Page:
Sunday (13th September) it was still blowing. We were still feeling somewhat battered by events, so it was a leisurely day, a lot of people came to ask if we & boat were OK, & we tried to thank the people who had helped, especially the man with the rib, & opted for an early night.
September a very prompt start from Paloi, the church bells were ringing. We
motored until we cleared the island then were able to sail close hauled for
most of the trip to Astipalaia, the most westerly
There were a few abandoned buildings at the end of the inlet, the usual sheep & musical goats, & when dusk fell lights from vehicles on a track on the hill high above us.
The morning (Tuesday 15th
September) brought a, previously unforecast, wind from the SE, so our plans to
visit Skala, the main town & port, had to change as it is not a good
harbour for that wind direction. We decided to make the most of the easterly
& carry on. We got a good view of the old hill town, Hora, as we came down
the coast, then it was a mix of slightly cracked sheet sailing & some
motoring in light winds. As we closed Amorgos, one of the most easterly
Wednesday 16th September. The wind had gone back to the ‘regular’ northerly direction & was forecast to increase from the east first, so with it blowing a five in the anchorage we put our little jib on the inner forestay & 2 reefs in the main & departed. Ironically mid morning it dropped right off before picking up to moderate again. Around midday we dropped anchor at Mirsini, on Skhinousa island, one of the group called the Minor Cyclades. 14.3 nm.
Having a very small area to
anchor in we (the ‘dog’ swam it, but I didn’t hold the rope in my teeth!) took
a line to some rocks ashore to stop the boat swinging. The first time we have
tried this so more learning curves. I had put on shoes to save my feet from
black sea urchins (lots on the rocky shores in
The little hamlet yielded supper, & in the morning we walked up the hill to the slightly bigger main town, which did produce fruit & veg.
So it was a mid morning
departure on Thursday 17th September. With the wind now on the nose &
a need to charge the batteries we motored northwards. In the straits between Naxos
Jobs done we went for our usual wander. The fishing harbour has as its outer wall a Venetian castle which is apparently sinking with the coastline.
The town has lots of narrow streets & tiny shops to tempt the tourists, & walking further afield we even found a relatively well stocked chandlers. Later we found a pleasant taverna for supper. Just as we were finishing the heavens opened, & everyone had to retreat under cover. At the first opportunity we dashed for the boat as we had left hatches open. There were no too disastrous puddles, but the rain soon came back so we’d saved ourselves a soaking as well.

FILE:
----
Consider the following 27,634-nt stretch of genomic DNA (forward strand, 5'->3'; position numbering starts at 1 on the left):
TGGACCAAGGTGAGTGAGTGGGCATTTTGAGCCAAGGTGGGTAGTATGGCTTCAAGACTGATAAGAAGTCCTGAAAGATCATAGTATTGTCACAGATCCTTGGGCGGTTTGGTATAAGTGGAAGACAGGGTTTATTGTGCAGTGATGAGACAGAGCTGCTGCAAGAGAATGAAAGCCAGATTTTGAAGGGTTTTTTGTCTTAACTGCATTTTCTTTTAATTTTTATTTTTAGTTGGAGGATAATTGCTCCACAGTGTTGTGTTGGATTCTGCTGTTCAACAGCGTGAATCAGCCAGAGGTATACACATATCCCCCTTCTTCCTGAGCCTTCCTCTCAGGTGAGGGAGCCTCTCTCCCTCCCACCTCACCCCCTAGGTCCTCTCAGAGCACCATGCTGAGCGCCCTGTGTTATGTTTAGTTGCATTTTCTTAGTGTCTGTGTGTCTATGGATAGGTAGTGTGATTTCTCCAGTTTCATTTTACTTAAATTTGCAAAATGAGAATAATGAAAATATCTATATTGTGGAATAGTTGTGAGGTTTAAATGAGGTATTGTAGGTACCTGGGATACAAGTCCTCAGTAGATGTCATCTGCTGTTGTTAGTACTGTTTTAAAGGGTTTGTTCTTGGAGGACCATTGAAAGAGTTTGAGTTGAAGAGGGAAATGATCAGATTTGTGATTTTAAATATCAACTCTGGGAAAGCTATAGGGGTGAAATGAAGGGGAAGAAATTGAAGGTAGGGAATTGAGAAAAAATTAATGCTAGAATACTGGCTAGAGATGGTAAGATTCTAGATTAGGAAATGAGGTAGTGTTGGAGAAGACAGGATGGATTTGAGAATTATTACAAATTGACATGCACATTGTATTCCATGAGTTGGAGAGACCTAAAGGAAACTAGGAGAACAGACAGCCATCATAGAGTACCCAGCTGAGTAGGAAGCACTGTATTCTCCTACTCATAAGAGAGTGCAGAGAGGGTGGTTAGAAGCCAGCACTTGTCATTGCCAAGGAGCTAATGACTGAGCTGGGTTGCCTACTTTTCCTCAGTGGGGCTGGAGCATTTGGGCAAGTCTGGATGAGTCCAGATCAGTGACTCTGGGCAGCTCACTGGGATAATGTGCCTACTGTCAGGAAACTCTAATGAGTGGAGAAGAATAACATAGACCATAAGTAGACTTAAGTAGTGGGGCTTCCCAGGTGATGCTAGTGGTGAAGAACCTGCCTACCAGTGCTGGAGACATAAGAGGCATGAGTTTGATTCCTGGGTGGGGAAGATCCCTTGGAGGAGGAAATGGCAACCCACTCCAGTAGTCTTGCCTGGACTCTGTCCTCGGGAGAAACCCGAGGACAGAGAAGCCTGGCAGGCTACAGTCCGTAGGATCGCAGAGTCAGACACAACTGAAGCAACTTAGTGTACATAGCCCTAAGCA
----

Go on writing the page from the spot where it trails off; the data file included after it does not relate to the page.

The weather forecast was for strong winds to the east, developing westwards towards us. We decided to press on west & not linger on Paros, & felt sorry for the people on a catamaran moored astern of us who were very concerned as they were intending to head east.
So Friday 18th September was a prompt start for a day of lightish variable winds, so a mix of sail, motor & motorsailing, with the occasional yacht or ship in the distance.
At 6 in the evening we dropped anchor at Fikiadha on Kithnos after 50.3nm.
This was an intriguing bay as
it was separated from another by a sand bar, rather like that between St Agnes
& Gugh in the Scillies, but of course with no
tide to cover it. Although latish we still swam, but although there were lots
of little fish it was disappointing to see lots of rubbish on the bottom – the proximity
Saturday 19th September,
another prompt start with a reef in the main, & rolls in the genny. Later, still close hauled, the wind eased slightly
& we were able to go to full sail. We
had to tack for a tanker who showed no sign of giving way, & early
afternoon were able to crack sheets. As we approached our destination of Poros there was a heavy rain shower, & we furled the
sails to motor through the narrow straits between
Next day (20th September) we went ashore to look around the Town, acquired a few provisions, walked up narrow stairways to the prominent clocktower & its viewpoint.
Then it was lunch & a stroll across the causeway to the main part of the island, before returning to the boat. There were lots of spaces on the quay as the ‘weekenders’ returned to base.
Monday 21st September.
After 2 nights at anchor we needed to charge the batteries & the wind had
picked up again from the north, dead on the nose, so we motored the 2hr trip to
the next island,